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Why Isn't California Safer From Wildfires?

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It’s been four years since the North Bay Fires in California devastated Sonoma, Napa, and Mendocino, and three years since Paradise was nearly wiped off the map. Until last year, 2017 was the largest wildfire season on record, with more than 1.5 million acres burned in the wake of six years of drought.

This past year blew that record away—2020 was the largest wildfire season in California’s recorded history, with 4.2 million acres burned by 10,000 wildfires.

The severity of the 2020 fire season and the number of forest fires that move from the floor up to the canopy are clear evidence that we have not done enough. Our forests are not healthy, and lives and property continue to be at risk.

We know all this. Wildfire risk is a top concern of fire agencies, legislators, and residents alike. So why aren’t we safer?

The biggest hurdle is the well-intentioned California Environmental Quality Act (CEQA), which introduces layers of uncertainty and complication, holding up much of the fire prevention work identified after 2017.

Fires are a function of weather, topography, and fuel. We have control over only one of these: how much fuel there is to burn. Over 100 years of continuous fire suppression have disrupted the natural fire cycles of California’s forests. Tons of underbrush, dead trees, and drought-starved vegetation that would naturally be cleared by wildfire have continued to accumulate. About 11.2 million people in California live in or near forests in what’s called the wildland-urban interface (WUI), more than in any other state.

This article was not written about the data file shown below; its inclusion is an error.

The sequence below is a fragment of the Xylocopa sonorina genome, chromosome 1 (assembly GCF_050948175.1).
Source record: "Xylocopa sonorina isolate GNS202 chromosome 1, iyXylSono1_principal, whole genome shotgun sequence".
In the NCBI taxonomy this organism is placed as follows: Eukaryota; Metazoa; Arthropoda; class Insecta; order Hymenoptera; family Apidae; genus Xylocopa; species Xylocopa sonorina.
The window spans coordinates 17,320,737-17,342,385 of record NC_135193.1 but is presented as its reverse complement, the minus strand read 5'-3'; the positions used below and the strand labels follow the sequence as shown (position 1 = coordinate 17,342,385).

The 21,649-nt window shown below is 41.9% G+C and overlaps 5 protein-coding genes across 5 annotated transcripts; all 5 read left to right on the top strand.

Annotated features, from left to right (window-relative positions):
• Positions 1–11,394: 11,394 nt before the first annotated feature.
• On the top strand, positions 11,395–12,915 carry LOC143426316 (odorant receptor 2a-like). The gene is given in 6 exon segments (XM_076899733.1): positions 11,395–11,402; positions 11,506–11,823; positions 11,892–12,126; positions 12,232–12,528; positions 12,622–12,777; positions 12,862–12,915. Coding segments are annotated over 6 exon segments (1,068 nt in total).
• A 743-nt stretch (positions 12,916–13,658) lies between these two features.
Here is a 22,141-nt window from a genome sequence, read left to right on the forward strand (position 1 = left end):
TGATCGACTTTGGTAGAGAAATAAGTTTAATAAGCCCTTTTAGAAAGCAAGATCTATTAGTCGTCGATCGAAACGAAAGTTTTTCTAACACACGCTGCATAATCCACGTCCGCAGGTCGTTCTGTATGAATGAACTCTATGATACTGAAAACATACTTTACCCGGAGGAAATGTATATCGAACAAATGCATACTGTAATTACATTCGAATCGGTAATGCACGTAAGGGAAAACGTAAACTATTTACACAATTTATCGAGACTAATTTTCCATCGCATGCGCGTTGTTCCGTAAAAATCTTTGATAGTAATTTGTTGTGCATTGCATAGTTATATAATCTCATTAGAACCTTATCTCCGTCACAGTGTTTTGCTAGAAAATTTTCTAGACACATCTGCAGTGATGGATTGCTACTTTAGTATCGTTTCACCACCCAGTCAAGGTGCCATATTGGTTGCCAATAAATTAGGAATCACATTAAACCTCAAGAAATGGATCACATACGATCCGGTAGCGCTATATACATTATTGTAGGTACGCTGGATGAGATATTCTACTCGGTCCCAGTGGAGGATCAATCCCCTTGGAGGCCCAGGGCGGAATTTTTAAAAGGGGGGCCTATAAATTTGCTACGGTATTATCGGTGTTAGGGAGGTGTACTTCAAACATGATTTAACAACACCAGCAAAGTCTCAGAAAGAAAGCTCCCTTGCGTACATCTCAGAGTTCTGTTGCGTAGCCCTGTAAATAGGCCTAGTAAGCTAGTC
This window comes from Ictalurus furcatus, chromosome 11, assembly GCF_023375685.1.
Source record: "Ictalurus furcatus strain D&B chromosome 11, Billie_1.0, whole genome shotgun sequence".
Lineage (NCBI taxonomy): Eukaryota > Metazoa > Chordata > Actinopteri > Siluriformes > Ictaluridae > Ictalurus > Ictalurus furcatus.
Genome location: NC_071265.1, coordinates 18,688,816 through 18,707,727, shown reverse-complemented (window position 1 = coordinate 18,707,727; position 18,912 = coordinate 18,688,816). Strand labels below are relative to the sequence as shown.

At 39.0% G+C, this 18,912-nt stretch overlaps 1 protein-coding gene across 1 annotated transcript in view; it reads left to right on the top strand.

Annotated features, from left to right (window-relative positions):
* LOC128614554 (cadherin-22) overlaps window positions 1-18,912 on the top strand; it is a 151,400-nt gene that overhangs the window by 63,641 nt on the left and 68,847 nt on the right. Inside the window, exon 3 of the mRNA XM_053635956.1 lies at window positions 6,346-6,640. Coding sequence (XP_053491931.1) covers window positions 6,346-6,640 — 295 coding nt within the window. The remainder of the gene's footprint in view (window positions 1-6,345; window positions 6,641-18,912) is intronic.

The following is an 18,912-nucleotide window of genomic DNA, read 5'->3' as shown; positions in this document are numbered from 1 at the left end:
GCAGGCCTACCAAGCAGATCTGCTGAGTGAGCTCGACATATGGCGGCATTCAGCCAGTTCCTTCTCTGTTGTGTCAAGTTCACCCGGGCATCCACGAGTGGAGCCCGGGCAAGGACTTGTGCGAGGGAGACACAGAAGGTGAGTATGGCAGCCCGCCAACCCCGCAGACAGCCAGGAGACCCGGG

After the devastation of the 2017 and 2018 fire seasons, fire agencies in high-risk areas got to work identifying fuels reduction projects that would prevent or lessen the effects of the next fires. Vegetation management is a balance—no one wants zero risk of fire at the cost of a bare landscape. Perhaps now the community would be willing to tolerate more of these projects than before in order to make a difference.

But before a public agency can start a fuels reduction project, whether it is simply limbing up trees or creating a shaded fuel break in open space, it must comply with CEQA.

Enacted in 1970, CEQA requires analysis and public disclosure of environmental impacts of “projects.” Any alteration to the landscape that is discretionary—even mandating that property owners pick up dead tree limbs—could be considered a project under CEQA.

For example, a fire agency determines that a ridgetop fuel break would prevent a fire from spreading to the homes nearby. Implementing this is not a simple process. First, the agency must define the project and determine whether it can be considered exempt under one of several categories or statutes. There may also be exceptions to the exemptions. If the project is not exempt, the agency performs an Initial Study to determine potential impacts, whether those impacts are significant, and whether they can be mitigated. If so, it can prepare a Negative Declaration or a Mitigated Negative Declaration. If it can’t do that, it must produce a full Environmental Impact Report (EIR). Following through to a complete EIR is a time-consuming and costly process, ranging from $200,000 to millions of dollars over multiple years. It is impossible to budget or plan for this process without some level of scoping and detailed analysis by a CEQA expert.